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Security companies facing multiple lawsuits following the death of Officer Heidelberg

David Wilson and the Heidelberg family are individually suing Lydia Security Monitoring and Bam’s Security for "system failures" that led up to the officer's death.

MIDLAND, Texas — Justice-that is what David Wilson and Nathan Heidelberg’s family members want.  

You’ll remember in March of 2019, Nathan Heidelberg, a Midland Police officer, was called to David Wilson’s house in the middle of the night.  

Officers were responding to a burglary in progress call after an alarm went off at Wilson’s house and notified police.  

Wilson, the homeowner, was armed and shot officer Heidelberg mistaking him for a trespasser.  

Jury selection for the murder trial began Tuesday and continues Thursday.

Both parties are individually suing Lydia Security Monitoring and Bam’s Security for "system failures" that led up to officer Heidelberg’s death.  

Heidelberg’s family filed the lawsuit in late February, and a few days later Wilson filed his own lawsuit against the two security companies and some of Bam’s employees.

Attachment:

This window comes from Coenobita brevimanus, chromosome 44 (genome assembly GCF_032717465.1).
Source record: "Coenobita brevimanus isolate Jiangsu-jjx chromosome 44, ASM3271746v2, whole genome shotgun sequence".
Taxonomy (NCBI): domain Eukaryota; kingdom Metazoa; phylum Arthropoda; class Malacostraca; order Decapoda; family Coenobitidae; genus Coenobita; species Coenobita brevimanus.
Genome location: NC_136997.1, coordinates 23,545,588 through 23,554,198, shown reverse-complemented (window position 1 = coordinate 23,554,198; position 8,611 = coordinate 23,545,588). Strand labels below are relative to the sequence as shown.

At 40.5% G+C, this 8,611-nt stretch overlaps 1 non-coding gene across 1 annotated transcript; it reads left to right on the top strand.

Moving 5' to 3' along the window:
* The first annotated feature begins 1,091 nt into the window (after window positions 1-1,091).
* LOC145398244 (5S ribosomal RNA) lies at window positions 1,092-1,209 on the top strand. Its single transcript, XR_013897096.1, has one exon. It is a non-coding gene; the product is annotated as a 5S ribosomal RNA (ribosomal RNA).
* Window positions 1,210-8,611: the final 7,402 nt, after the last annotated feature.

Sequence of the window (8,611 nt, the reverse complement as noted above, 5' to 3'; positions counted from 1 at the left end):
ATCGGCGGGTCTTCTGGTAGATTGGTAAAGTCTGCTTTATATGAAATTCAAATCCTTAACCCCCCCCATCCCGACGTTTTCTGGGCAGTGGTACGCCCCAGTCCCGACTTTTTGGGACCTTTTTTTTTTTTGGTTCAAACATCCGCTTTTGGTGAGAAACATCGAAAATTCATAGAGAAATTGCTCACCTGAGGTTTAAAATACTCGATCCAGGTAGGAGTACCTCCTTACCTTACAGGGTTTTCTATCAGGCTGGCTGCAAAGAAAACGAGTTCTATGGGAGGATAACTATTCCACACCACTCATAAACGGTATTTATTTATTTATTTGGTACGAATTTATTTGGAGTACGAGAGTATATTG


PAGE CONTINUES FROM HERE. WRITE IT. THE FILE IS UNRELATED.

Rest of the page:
Bam’s Security tried to dismiss the case in June denying any wrongdoing but the court denied the motion.  

Both the Heidelbergs and Wilson are seeking more than $1 million in damages.

According to court documents concerning the lawsuit, Wilson’s home alarm, set up by Bam’s Security, had not been armed when Lydia Security Monitoring ran an automated test.

The system sent an error response back to the company. 

That’s when two of its employees contacted police to report a burglary in progress. 

About 90 seconds after police were dispatched, Lydia Security Monitoring ran another test that showed the alarm system was functioning correctly.

But the company “failed” to let Midland Police know it was a false alarm, or contact Wilson about officers being en route to his home.  

Here’s where the two lawsuits vary.

The Heidelberg lawsuit claims when police arrived at the home they announced themselves. Wilson’s lawsuit states the officers were ”a burglar or worse.” 

Another thing the Heidelbergs claim? That Wilson’s home was equipped with night-vision video security on the front porch area from inside the residence, but Wilson failed to view or identify who was on his porch before pulling the trigger.  

Midland County summoned over 700 jurors for the murder trial this week-the most jurors the county has ever summoned for one case.  

Attorneys finally narrowed down the jury to nine women and five men Thursday.

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